“Respect for place” is an oft-heard term—both in educational circles and architectural ones—but architect and HPA alumnus Greg Warner ’77 keeps a keen appreciation for place, or context, at the heart of his designs. “Context has a lot to inform what architecture could or should be,” he says.
Warner is a principal designer at the award-winning Walker Warner Architects, a firm he co-founded in San Francisco in 1989. From Sonoma ranches to coastal Hawaiian homes, the firm’s work has garnered awards and accolades for its innovation, sensitivity, and clean design. After graduating from HPA, Warner went on to the University of Oregon, where he studied architecture and design. He is a member of the American Institute of Architects and a LEED Accredited Professional.
Now living in San Francisco, Warner is quick to credit Hawai‘i with anchoring his design sense and philosophy. “Early on, we had a client on the Big Island. After being gone for 15 or 20 years, when I came back, I just realized how much Hawai‘i affects everything I do.” Coming back to Hawai‘i also revealed a hidden muse to Warner: Vladimir Ossipoff, HPA’s original master planner.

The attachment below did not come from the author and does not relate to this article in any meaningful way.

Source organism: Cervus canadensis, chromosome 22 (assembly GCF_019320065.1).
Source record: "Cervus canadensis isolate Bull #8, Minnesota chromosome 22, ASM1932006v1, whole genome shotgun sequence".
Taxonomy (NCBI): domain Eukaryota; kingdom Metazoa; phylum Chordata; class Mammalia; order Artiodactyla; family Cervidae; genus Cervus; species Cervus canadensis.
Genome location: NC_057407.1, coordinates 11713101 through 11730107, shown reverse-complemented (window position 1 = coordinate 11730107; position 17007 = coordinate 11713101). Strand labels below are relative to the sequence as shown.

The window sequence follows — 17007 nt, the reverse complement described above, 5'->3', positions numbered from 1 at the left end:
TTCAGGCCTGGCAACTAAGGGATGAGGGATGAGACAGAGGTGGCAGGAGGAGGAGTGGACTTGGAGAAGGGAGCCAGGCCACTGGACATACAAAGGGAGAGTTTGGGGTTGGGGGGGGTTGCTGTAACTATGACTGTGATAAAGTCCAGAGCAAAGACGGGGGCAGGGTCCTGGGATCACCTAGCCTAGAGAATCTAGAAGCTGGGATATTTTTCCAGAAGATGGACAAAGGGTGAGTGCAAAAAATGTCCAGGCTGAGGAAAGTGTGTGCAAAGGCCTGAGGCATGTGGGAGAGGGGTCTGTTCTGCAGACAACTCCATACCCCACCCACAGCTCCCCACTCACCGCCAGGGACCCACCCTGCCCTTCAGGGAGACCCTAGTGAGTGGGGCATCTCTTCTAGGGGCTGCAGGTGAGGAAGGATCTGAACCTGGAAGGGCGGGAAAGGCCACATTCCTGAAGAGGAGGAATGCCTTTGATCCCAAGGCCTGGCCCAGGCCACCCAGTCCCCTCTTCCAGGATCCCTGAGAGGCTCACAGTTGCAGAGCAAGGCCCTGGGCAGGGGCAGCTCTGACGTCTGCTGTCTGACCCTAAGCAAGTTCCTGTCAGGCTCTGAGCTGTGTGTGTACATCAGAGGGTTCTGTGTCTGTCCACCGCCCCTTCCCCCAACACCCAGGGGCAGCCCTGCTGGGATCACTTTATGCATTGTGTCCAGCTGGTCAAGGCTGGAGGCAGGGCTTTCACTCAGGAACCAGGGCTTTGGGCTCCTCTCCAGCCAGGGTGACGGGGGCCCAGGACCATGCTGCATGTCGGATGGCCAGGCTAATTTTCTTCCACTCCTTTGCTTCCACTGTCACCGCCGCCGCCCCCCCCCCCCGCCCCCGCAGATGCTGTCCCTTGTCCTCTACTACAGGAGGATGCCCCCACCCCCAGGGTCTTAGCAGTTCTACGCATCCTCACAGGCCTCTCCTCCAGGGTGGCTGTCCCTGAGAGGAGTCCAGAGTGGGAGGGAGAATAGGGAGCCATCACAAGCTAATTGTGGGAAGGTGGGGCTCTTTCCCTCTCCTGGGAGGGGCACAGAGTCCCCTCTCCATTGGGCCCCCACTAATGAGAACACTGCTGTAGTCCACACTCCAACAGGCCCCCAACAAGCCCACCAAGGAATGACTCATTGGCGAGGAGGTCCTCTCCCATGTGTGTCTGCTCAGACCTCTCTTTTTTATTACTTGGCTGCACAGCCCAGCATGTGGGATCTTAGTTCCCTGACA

Vladimir Ossipoff was a mid-century master: one of Hawai‘i’s most renowned architects, who had a particular genius for context. Ossipoff often used native materials; he sited his buildings to maximize airflow and sweeping vistas; and he reclaimed the lanai as an integral piece of the indoor/outdoor living that is the joyful right of tropical residents.
“I didn’t know about Ossipoff until I was working and came back to Hawai‘i. And I realized that being in and around Ossipoff’s buildings at HPA shaped me. It was a watershed moment, giving me clarity and confidence in my own work.” Today, Warner incorporates many of Ossipoff’s signature elements in his own architectural work: ʻōhiʻascreens, expansive lanais, and perhaps above all: a careful attention to context.